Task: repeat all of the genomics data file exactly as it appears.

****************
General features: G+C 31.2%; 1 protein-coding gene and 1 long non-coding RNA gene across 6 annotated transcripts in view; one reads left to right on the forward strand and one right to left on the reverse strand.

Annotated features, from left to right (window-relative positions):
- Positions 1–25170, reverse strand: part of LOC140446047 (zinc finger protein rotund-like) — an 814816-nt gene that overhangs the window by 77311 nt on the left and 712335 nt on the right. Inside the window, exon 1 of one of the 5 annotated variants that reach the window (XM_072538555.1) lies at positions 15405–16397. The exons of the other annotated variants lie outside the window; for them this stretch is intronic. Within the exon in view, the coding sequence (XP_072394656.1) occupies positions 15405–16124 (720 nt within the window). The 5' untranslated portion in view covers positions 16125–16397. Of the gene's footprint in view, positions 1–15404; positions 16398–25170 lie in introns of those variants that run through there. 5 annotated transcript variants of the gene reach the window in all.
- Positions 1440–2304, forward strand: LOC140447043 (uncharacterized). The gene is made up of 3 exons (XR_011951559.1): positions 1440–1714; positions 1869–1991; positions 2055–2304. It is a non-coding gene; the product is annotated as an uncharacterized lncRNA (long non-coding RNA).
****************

General features: G+C 31.2%; 1 protein-coding gene and 1 long non-coding RNA gene across 6 annotated transcripts in view; one reads left to right on the forward strand and one right to left on the reverse strand.

Annotated features, from left to right (window-relative positions):
- Positions 1–25170, reverse strand: part of LOC140446047 (zinc finger protein rotund-like) — an 814816-nt gene that overhangs the window by 77311 nt on the left and 712335 nt on the right. Inside the window, exon 1 of one of the 5 annotated variants that reach the window (XM_072538555.1) lies at positions 15405–16397. The exons of the other annotated variants lie outside the window; for them this stretch is intronic. Within the exon in view, the coding sequence (XP_072394656.1) occupies positions 15405–16124 (720 nt within the window). The 5' untranslated portion in view covers positions 16125–16397. Of the gene's footprint in view, positions 1–15404; positions 16398–25170 lie in introns of those variants that run through there. 5 annotated transcript variants of the gene reach the window in all.
- Positions 1440–2304, forward strand: LOC140447043 (uncharacterized). The gene is made up of 3 exons (XR_011951559.1): positions 1440–1714; positions 1869–1991; positions 2055–2304. It is a non-coding gene; the product is annotated as an uncharacterized lncRNA (long non-coding RNA).